You’ve seen them. The girl who was handed a bat for the first time and smacked the first pitch over the left fielder’s head. The kid in high school who wandered over, still wearing his school uniform, picked up a javelin and casually threw it 15 feet further than everyone else.
We talk about them with one part awe, one part jealousy, one part hoping for our own ego’s sake that it was a lucky shot and they couldn’t do THAT again if they tried.
We call them naturals. And we believe that they are somehow blessed with talent, better than the rest of us and more certain of success.
We value hard work. But…
But our culture leads us to believe that trying harder, putting in the effort, persistence and striving is the only way to success. You won because you worked harder than the rest of them. You put in your time, you focused and sacrificed.
We value the Natural and the Striver. But which one do we value more?
Professional musicians were asked to rate two candidates who were equal in achievement, but differed in the path to their current level:
- The Natural, clear evidence of early innate ability
- The Striver, early signs of motivation and persistence
Although the pros subscribed to the reward of hard work over natural talent, a Harvard study showed that they believed the Natural was more talented and had a brighter future than the grinding Striver. Remember, the subjects were equal in achievement; the pros simply believed natural, innate gifts were superior to hard work.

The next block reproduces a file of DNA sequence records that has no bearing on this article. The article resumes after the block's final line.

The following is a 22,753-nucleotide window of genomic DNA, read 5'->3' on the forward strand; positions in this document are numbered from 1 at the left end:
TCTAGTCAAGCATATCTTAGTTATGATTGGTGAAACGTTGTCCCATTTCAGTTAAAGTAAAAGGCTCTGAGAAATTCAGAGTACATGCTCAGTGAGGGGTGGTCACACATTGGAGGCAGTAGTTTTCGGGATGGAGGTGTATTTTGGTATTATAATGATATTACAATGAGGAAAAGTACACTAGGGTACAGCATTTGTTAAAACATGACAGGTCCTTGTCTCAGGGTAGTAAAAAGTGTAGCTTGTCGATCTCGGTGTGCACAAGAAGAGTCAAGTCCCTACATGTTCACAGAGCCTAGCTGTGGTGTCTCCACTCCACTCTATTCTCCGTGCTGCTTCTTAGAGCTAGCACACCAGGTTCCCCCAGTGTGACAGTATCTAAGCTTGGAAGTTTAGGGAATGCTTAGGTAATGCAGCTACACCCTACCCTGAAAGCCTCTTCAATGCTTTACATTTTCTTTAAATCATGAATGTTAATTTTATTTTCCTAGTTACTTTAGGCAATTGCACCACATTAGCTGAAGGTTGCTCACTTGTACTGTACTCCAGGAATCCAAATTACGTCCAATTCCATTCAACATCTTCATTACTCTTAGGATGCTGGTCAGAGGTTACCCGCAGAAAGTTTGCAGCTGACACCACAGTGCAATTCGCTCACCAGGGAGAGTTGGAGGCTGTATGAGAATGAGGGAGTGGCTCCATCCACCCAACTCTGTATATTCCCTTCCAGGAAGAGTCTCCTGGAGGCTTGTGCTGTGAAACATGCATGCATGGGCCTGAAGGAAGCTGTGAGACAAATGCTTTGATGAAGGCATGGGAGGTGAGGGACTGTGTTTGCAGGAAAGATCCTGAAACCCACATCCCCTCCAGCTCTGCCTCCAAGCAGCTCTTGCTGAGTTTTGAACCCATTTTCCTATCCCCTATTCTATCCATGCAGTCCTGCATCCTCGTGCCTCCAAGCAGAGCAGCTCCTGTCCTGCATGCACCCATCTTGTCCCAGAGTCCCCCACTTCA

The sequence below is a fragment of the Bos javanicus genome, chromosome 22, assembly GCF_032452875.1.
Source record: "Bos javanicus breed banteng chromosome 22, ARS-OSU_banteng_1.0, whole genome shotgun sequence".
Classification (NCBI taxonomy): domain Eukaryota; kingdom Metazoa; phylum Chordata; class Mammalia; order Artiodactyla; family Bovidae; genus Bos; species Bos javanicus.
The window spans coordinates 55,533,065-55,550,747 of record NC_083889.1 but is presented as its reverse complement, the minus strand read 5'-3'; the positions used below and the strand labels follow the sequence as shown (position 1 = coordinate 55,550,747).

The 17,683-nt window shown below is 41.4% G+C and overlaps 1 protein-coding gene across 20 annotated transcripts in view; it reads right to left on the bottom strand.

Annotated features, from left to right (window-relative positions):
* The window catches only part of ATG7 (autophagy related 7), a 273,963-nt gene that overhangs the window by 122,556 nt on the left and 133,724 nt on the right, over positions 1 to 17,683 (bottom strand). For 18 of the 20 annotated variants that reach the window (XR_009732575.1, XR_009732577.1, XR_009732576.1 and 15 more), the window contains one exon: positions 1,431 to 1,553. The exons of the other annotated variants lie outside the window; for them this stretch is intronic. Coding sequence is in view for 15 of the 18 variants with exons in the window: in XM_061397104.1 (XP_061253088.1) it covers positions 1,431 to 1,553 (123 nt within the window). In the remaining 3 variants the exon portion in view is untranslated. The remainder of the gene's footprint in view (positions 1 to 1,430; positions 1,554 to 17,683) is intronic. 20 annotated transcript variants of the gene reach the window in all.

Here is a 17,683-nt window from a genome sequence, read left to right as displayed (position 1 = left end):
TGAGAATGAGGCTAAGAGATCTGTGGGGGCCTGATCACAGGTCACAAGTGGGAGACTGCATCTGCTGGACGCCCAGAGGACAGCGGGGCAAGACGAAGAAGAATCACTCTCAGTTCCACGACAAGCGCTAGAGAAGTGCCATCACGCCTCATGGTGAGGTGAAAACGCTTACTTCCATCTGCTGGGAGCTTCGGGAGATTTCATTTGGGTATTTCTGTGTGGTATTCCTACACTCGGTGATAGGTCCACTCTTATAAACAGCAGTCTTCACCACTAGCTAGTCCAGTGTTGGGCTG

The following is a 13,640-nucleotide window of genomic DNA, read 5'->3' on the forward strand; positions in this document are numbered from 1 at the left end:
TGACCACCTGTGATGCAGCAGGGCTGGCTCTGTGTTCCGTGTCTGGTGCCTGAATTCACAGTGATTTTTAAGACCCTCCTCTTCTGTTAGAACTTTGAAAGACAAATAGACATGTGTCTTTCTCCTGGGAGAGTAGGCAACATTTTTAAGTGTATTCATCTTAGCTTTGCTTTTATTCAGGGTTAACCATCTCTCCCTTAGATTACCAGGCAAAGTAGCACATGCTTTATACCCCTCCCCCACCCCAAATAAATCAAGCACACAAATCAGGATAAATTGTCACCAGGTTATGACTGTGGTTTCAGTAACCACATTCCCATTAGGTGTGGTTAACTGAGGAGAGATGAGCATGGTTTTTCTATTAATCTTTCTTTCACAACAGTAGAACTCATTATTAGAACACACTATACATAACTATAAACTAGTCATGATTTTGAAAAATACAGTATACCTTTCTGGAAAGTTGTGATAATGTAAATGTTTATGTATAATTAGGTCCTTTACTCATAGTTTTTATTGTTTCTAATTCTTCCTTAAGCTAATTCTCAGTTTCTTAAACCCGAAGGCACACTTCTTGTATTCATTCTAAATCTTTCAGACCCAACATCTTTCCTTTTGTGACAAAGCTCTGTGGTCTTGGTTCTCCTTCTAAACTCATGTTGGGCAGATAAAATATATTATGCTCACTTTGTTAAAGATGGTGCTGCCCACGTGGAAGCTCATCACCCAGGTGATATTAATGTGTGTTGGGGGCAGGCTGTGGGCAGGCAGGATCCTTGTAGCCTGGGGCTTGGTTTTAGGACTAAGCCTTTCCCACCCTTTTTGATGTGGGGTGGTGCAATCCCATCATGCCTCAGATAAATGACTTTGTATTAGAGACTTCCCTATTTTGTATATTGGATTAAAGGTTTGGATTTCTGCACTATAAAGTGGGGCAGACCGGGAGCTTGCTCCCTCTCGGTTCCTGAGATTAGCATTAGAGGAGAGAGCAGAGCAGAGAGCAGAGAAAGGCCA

We Think Hard Work is Better
Our reasonable, analytical minds agree that hard work is the only path to success: the widely discussed commitment of 10,000 hours to become masterful. Yet we perceive natural ability as ‘better’, more authentic and, not to overuse the term, more natural.
Natural is not, of course “better”. We are not born with an innate ability to hit a moving sphere hundreds of feet with a narrow piece of wood. That is a skill that is learned, developed from hours and hours of repetitive practice, strengthening visuo-motor neural paths in the brain. We know that.
It’s interesting where we place the value on our elite performers, isn’t it?